Hades FAQ

Hades was the name of the Greek god of the underworld and also the name of his kingdom. Hades was the lord of the dead but was not the god of death itself. That was Thanatos. Hades only ruled over the dead.

What were the realms of the Greek underworld?

After the dead were ferried across the River Styx, they reached the Fields of Asphodel. There, lost spirits wandered, dim and distracted. Only libations of blood awakened them-for a time-to their senses.

After passing the Fields of Asphodel, the newly dead came to Erebus. According to some legends, this region held twin pools. Lethe was the lake where the uninitiated drank and forgot their lives, and Mnemosyne was where initiates of the Mysteries drank to remember.

Next, the wandering dead came to the courtyard of the palace of Hades. Here, three judges decided where they must go. The ordinary dead returned to the Fields of Asphodel. The impious took the path to Tartarus, a dark pit of torment, the abode of the accursed. Blameless heroes were sent to Elysium, the abode of the blessed, a haven of eternal spring with its own shining sun and stars.

What were the five rivers of Hades?

Acheron was the river of pain. Cocytus, the river of lamentation, flowed into the Acheron. Phlegethon, the river of fire, also flowed into the Acheron and confined the evil dead in Tartarus. Lethe was the river of oblivion. In some myths it flowed around Elysium. Styx, the river of hate, was the border between the living world and that of the dead.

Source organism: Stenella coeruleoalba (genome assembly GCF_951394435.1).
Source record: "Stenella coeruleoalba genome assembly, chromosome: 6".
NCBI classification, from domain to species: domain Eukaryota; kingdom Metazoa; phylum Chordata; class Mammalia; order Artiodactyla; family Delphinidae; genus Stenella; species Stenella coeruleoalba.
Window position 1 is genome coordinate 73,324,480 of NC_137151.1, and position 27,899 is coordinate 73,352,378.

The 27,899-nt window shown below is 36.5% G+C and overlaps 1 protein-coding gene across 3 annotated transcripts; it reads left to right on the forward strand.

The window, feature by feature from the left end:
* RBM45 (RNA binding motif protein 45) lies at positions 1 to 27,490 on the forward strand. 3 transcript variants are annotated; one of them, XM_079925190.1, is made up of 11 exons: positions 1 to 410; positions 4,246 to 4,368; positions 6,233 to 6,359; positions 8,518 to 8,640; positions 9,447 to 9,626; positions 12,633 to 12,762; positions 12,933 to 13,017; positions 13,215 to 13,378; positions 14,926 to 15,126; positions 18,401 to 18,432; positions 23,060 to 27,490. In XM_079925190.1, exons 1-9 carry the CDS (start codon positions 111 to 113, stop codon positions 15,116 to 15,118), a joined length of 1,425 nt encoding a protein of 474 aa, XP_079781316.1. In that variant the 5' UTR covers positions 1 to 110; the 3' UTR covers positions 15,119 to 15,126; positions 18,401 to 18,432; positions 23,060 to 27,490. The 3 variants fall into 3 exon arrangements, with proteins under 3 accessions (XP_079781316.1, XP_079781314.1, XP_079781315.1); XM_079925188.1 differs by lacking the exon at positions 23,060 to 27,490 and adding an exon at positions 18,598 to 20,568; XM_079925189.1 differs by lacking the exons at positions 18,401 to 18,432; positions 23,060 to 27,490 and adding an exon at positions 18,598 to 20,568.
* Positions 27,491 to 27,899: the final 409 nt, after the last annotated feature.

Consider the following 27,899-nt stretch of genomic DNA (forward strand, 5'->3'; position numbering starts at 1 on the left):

Who was Hades' wife?

Persephone was the goddess of springtime and the queen of Hades. The dark god seized her in a flowering field and dragged her down to Hades.

Her mother, Demeter, was the harvest goddess. She let the crops wither and humankind starve until Hades agreed to release Persephone. Unfortunately, the girl had eaten a few bright pomegranate seeds, so she had to return to Hades each winter. Each spring she returned to the world of the living.

Who were the children of Hades?

Some myths gave him no children. Others said Melinoe, the goddess of ghosts, was the daughter of Persephone and Hades. Melinoe wandered the earth invisibly with her spectral retinue. She was the reason dogs awakened sleepers with their barking, seemingly at nothing.

Macaria was the goddess of a blissful death who was considered to be the daughter of Hades by some.

The Furies, the three goddesses of vengeance who pursued their prey past death, were sometimes said to be Hades' offspring, too.

Did anyone ever escape from Hades?

Hercules escaped. Sent to capture Cerberus, the three-headed dog that guards the gates of Hades, Hercules fought barehanded and won. Upon accomplishing his task, the lord of the dead let him take the dog, and Hercules brought Cerberus back to the world of the living.

Orpheus came to Hades seeking his dead wife, Eurydice. She was allowed to follow him to the surface, provided he did not look back at her. Nearly in sunlight, he heard her slip. He looked, only to see her drawn back down into darkness.

In a later Roman story, Psyche was sent by Venus, the goddess of love, to the underworld to ask the queen there for some of her of beauty potion. Venus really meant Psyche to be trapped underground forever. Psyche won freedom in spite of her, and eventually married her son, Cupid.

The Greeks knew that almost no one ever escaped the dark realm of Hades, but it pleased them to think of him in love with the goddess of spring and occasionally showing himself merciful.

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